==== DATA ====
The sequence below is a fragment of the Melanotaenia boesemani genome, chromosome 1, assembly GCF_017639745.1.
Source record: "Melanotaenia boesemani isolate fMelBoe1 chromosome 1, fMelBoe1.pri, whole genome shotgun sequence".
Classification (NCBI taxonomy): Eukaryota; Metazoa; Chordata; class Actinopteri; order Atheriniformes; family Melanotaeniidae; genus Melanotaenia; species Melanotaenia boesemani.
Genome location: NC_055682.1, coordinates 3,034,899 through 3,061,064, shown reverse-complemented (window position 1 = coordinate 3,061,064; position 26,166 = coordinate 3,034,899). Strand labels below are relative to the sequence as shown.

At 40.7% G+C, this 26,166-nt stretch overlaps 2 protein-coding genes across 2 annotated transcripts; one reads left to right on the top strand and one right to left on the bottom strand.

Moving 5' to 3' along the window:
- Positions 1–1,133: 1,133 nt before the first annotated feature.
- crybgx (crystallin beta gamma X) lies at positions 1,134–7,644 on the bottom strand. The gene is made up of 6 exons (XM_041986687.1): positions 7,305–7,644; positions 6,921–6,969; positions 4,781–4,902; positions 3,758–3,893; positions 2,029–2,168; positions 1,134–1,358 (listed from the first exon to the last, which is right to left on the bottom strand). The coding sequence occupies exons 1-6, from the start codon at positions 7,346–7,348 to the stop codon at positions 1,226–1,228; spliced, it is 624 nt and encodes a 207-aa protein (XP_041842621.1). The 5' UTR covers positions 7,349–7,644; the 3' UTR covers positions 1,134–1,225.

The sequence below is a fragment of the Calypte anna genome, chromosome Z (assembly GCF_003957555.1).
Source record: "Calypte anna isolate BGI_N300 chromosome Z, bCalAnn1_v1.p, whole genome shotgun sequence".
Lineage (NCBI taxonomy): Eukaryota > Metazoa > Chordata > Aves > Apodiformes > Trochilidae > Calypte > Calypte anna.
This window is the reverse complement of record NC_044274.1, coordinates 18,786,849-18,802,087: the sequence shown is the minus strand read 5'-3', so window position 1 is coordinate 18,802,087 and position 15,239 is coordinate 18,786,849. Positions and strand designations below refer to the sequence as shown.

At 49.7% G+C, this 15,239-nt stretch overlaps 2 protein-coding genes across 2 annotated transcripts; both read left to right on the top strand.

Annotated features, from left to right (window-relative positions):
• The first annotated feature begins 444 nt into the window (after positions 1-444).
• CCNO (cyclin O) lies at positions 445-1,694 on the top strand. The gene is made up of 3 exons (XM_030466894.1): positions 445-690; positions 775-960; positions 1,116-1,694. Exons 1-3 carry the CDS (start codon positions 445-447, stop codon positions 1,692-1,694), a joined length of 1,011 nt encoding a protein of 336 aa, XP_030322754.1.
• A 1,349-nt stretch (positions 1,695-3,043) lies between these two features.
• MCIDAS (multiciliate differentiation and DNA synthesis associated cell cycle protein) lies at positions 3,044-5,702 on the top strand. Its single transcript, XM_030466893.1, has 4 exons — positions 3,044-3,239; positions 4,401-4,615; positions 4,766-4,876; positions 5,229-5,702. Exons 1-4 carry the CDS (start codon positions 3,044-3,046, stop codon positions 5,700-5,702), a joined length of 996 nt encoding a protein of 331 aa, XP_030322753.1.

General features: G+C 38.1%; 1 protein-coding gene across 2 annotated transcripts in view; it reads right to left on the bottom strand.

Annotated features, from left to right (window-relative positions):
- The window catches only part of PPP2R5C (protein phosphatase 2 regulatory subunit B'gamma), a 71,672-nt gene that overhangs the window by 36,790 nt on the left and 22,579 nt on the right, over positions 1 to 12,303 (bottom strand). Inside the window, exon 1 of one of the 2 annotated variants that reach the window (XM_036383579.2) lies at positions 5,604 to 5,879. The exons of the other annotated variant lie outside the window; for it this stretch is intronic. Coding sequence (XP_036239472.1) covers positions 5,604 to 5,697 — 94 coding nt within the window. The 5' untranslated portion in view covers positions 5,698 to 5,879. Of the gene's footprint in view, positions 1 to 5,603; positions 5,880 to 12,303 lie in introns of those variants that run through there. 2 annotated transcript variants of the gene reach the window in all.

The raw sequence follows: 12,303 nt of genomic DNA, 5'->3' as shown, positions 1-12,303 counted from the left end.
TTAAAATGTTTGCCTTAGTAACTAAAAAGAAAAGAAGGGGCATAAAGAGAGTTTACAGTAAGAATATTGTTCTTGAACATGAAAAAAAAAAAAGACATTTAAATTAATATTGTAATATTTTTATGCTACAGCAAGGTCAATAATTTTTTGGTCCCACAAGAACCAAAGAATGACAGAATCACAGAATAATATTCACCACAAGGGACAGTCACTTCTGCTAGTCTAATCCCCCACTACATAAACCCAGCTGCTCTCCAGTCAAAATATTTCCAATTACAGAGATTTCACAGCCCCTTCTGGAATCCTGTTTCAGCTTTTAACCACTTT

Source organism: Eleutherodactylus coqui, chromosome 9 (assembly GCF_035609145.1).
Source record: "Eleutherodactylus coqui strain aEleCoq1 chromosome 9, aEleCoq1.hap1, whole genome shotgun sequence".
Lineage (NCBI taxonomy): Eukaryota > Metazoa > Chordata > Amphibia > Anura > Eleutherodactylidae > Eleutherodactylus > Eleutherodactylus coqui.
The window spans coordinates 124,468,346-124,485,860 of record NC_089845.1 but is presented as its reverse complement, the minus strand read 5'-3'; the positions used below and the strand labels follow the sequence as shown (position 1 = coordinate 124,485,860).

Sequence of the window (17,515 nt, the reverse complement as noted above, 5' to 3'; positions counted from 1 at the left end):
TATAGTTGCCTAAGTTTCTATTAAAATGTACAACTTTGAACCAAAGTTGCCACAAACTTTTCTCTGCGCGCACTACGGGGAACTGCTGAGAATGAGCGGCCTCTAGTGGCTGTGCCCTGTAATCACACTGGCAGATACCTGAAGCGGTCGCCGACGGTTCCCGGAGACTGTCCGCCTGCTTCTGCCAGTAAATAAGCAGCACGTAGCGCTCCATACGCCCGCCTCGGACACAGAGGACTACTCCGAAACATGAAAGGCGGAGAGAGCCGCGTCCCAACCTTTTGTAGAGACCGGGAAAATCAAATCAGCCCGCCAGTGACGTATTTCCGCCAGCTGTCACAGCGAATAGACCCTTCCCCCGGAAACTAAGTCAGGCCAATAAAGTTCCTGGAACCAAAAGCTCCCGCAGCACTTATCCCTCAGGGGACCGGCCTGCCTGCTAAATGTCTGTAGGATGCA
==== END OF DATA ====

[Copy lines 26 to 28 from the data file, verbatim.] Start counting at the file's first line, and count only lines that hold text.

Lineage (NCBI taxonomy): Eukaryota > Metazoa > Chordata > Amphibia > Anura > Eleutherodactylidae > Eleutherodactylus > Eleutherodactylus coqui.
The window spans coordinates 124,468,346-124,485,860 of record NC_089845.1 but is presented as its reverse complement, the minus strand read 5'-3'; the positions used below and the strand labels follow the sequence as shown (position 1 = coordinate 124,485,860).

Sequence of the window (17,515 nt, the reverse complement as noted above, 5' to 3'; positions counted from 1 at the left end):